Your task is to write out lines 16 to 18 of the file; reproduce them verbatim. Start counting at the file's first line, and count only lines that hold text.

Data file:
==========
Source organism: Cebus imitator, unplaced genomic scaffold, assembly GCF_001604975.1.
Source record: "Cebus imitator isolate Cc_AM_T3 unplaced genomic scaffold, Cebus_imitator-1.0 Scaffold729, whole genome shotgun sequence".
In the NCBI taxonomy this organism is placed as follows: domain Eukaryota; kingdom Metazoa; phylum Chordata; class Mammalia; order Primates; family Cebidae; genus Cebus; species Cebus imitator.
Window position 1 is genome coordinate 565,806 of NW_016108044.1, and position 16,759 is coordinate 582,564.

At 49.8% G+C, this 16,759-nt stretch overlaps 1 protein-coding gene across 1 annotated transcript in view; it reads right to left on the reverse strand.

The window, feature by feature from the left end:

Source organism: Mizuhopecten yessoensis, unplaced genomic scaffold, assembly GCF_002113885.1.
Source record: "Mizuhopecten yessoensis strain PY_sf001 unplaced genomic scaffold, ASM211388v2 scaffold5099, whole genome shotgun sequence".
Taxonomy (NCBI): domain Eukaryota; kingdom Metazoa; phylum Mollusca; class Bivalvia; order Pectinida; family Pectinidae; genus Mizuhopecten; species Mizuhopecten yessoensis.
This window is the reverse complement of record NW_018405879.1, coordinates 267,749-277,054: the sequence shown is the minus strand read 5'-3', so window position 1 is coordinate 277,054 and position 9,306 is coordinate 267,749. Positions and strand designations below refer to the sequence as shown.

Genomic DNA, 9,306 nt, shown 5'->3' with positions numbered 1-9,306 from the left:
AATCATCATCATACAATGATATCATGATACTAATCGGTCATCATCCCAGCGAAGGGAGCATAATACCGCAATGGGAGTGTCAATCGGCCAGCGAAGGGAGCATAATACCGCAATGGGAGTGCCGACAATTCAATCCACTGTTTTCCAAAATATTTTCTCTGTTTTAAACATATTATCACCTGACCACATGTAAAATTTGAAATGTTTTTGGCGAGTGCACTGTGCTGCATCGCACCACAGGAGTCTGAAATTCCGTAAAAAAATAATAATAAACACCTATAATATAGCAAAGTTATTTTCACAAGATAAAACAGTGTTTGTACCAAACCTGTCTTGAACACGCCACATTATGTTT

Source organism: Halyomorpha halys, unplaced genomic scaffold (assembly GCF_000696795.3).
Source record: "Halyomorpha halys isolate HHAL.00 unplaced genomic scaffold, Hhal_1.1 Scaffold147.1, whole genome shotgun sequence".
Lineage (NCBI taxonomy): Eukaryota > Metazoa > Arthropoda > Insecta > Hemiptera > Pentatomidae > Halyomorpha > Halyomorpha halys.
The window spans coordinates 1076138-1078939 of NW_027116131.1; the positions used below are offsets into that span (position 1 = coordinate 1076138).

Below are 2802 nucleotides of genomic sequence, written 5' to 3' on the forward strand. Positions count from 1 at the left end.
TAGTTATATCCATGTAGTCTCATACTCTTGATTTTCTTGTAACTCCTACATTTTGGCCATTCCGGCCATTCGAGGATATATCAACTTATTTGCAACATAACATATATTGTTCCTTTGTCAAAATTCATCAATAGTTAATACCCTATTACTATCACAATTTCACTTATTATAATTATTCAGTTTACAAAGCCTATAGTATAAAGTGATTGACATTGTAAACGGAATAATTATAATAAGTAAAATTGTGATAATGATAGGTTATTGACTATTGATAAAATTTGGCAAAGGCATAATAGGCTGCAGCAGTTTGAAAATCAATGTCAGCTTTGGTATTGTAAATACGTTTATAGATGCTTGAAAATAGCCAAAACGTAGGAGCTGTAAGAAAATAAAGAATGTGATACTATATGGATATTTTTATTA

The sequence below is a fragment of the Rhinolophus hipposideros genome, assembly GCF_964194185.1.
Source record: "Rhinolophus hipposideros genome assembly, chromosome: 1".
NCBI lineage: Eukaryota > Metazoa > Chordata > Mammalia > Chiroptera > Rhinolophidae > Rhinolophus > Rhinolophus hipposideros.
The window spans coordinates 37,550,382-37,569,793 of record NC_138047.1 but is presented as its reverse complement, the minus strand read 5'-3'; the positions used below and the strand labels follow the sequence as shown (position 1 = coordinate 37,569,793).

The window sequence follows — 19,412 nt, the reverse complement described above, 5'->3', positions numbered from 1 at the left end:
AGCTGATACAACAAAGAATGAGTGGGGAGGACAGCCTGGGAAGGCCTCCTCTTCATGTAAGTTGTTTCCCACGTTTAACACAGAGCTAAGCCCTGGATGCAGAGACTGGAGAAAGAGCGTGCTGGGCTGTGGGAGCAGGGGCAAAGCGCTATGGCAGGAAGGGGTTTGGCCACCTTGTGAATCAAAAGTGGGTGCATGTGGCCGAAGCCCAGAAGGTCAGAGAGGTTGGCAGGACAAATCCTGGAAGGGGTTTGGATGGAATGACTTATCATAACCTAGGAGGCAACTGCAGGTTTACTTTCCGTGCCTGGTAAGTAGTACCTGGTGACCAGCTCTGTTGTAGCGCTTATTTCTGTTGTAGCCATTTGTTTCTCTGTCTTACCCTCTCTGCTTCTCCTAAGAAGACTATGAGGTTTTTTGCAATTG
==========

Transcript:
The window spans coordinates 1076138-1078939 of NW_027116131.1; the positions used below are offsets into that span (position 1 = coordinate 1076138).

Below are 2802 nucleotides of genomic sequence, written 5' to 3' on the forward strand. Positions count from 1 at the left end.
TAGTTATATCCATGTAGTCTCATACTCTTGATTTTCTTGTAACTCCTACATTTTGGCCATTCCGGCCATTCGAGGATATATCAACTTATTTGCAACATAACATATATTGTTCCTTTGTCAAAATTCATCAATAGTTAATACCCTATTACTATCACAATTTCACTTATTATAATTATTCAGTTTACAAAGCCTATAGTATAAAGTGATTGACATTGTAAACGGAATAATTATAATAAGTAAAATTGTGATAATGATAGGTTATTGACTATTGATAAAATTTGGCAAAGGCATAATAGGCTGCAGCAGTTTGAAAATCAATGTCAGCTTTGGTATTGTAAATACGTTTATAGATGCTTGAAAATAGCCAAAACGTAGGAGCTGTAAGAAAATAAAGAATGTGATACTATATGGATATTTTTATTA